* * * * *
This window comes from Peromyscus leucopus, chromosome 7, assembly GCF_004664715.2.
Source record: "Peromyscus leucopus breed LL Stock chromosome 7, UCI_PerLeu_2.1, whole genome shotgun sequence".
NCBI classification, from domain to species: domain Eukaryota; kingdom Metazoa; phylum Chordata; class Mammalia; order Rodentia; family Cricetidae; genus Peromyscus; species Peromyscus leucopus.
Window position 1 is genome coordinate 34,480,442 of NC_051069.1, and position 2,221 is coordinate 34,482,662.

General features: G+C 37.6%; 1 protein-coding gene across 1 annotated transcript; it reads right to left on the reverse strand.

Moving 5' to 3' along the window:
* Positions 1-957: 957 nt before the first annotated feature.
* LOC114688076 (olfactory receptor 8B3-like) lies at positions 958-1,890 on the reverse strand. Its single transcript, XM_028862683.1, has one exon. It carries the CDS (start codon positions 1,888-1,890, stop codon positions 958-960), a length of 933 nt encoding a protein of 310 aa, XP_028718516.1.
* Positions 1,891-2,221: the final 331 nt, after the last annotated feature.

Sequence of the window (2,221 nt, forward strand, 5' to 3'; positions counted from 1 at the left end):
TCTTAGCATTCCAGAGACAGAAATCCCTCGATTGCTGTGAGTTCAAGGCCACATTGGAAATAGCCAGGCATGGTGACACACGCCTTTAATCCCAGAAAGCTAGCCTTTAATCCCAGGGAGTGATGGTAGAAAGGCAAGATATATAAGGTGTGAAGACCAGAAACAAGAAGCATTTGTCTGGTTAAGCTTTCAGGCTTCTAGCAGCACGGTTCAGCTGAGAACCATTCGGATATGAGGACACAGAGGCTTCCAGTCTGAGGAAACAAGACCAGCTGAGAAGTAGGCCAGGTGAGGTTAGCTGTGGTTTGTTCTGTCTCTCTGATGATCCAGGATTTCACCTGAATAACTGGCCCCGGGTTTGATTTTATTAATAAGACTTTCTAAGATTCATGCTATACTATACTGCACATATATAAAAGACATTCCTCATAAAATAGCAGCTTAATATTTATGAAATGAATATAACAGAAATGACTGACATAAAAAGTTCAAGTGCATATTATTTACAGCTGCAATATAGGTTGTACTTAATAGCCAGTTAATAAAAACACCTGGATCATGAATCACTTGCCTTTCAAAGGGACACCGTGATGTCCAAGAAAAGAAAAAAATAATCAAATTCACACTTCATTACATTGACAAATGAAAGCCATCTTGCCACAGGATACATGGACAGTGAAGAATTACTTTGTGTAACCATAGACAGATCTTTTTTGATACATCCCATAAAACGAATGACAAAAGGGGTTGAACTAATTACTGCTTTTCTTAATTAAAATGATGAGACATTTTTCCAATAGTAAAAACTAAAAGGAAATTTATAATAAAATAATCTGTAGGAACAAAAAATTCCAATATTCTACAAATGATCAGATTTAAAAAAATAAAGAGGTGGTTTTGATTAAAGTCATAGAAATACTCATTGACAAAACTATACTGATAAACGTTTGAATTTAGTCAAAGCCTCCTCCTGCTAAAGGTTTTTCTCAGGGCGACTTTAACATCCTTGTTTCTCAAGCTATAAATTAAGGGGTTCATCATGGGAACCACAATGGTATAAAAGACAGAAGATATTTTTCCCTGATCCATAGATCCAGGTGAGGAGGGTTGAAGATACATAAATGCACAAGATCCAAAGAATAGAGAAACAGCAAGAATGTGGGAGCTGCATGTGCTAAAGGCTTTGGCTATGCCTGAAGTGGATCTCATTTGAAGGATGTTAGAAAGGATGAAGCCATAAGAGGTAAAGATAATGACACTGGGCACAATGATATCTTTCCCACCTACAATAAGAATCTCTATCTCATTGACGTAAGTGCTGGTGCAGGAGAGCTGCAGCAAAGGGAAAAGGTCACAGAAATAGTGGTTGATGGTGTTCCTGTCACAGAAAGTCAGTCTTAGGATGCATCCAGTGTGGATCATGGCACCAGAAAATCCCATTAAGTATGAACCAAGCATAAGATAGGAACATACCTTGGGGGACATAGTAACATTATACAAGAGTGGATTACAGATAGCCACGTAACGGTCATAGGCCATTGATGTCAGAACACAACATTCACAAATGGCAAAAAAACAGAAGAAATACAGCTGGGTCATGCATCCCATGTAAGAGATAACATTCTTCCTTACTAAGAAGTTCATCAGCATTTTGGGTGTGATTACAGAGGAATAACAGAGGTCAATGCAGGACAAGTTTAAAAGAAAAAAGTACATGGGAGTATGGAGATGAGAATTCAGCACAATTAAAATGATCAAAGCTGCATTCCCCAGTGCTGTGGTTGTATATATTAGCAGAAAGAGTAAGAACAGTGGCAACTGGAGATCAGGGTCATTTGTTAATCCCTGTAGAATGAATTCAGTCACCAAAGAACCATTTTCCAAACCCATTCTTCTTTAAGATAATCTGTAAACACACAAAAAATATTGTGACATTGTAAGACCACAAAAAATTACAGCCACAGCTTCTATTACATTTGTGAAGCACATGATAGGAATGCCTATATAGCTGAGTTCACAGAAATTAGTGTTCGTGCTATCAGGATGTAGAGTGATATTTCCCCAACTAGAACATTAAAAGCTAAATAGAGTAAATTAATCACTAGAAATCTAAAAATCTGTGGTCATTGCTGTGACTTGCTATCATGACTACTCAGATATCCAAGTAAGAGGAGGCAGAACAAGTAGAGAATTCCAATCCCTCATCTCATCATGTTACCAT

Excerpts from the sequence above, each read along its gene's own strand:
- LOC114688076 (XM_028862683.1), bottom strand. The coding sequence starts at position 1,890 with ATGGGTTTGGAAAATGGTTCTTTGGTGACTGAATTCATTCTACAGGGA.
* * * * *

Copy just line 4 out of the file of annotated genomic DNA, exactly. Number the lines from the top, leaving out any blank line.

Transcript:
Window position 1 is genome coordinate 34,480,442 of NC_051069.1, and position 2,221 is coordinate 34,482,662.